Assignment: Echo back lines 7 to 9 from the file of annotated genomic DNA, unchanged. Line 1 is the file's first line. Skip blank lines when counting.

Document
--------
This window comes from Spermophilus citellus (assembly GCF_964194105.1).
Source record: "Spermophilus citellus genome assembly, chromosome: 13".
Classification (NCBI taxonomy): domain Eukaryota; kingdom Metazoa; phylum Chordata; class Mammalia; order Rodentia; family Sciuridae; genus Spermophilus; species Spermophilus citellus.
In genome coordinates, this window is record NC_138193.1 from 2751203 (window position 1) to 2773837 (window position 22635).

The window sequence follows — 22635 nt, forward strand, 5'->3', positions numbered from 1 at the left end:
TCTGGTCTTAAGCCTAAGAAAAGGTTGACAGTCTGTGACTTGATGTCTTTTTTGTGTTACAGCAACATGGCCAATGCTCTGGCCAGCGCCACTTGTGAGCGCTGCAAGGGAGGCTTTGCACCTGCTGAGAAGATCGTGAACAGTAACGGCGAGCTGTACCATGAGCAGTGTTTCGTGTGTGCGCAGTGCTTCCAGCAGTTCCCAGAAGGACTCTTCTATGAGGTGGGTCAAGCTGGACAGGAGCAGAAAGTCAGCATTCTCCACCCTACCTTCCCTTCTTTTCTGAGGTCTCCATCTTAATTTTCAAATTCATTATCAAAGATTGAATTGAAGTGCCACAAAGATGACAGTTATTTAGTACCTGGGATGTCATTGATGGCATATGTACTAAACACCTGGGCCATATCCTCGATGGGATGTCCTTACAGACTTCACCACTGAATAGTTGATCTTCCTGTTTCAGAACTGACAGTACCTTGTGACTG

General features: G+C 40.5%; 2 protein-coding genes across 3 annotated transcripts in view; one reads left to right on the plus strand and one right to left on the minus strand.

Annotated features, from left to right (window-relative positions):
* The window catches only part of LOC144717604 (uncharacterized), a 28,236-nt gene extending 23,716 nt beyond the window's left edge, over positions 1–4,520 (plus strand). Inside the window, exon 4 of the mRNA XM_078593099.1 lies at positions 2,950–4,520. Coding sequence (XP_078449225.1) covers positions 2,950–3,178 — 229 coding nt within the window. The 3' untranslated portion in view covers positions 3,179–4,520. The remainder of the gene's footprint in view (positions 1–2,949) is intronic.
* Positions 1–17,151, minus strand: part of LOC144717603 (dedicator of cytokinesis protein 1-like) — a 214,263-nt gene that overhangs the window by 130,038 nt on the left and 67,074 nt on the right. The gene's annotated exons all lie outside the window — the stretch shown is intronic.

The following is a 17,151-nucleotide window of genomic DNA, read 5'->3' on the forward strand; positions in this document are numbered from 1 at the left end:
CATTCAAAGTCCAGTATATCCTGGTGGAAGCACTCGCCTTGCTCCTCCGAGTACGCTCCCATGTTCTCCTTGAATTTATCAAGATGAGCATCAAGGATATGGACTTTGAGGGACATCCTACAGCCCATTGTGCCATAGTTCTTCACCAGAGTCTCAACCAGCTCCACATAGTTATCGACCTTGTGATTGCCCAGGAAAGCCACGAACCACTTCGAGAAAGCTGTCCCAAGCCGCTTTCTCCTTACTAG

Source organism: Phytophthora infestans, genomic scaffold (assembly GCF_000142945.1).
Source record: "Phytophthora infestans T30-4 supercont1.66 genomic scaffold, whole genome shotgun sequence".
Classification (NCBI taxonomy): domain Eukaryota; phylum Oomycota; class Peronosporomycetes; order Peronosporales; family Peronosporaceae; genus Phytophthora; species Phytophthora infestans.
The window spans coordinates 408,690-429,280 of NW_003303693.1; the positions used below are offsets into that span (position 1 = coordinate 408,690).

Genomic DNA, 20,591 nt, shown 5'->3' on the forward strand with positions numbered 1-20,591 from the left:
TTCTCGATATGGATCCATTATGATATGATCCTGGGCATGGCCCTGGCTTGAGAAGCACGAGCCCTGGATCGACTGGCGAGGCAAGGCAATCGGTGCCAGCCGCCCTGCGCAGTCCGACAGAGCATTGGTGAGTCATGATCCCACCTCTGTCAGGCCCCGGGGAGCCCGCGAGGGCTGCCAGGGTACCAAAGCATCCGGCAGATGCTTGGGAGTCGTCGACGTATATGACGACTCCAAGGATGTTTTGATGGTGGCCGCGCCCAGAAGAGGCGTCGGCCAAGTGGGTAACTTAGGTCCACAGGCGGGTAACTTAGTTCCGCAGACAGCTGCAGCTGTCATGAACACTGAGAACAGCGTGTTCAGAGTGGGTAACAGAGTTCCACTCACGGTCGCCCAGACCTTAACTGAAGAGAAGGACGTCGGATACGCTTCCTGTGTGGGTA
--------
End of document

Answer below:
General features: G+C 40.5%; 2 protein-coding genes across 3 annotated transcripts in view; one reads left to right on the plus strand and one right to left on the minus strand.

Annotated features, from left to right (window-relative positions):
* The window catches only part of LOC144717604 (uncharacterized), a 28,236-nt gene extending 23,716 nt beyond the window's left edge, over positions 1–4,520 (plus strand). Inside the window, exon 4 of the mRNA XM_078593099.1 lies at positions 2,950–4,520. Coding sequence (XP_078449225.1) covers positions 2,950–3,178 — 229 coding nt within the window. The 3' untranslated portion in view covers positions 3,179–4,520. The remainder of the gene's footprint in view (positions 1–2,949) is intronic.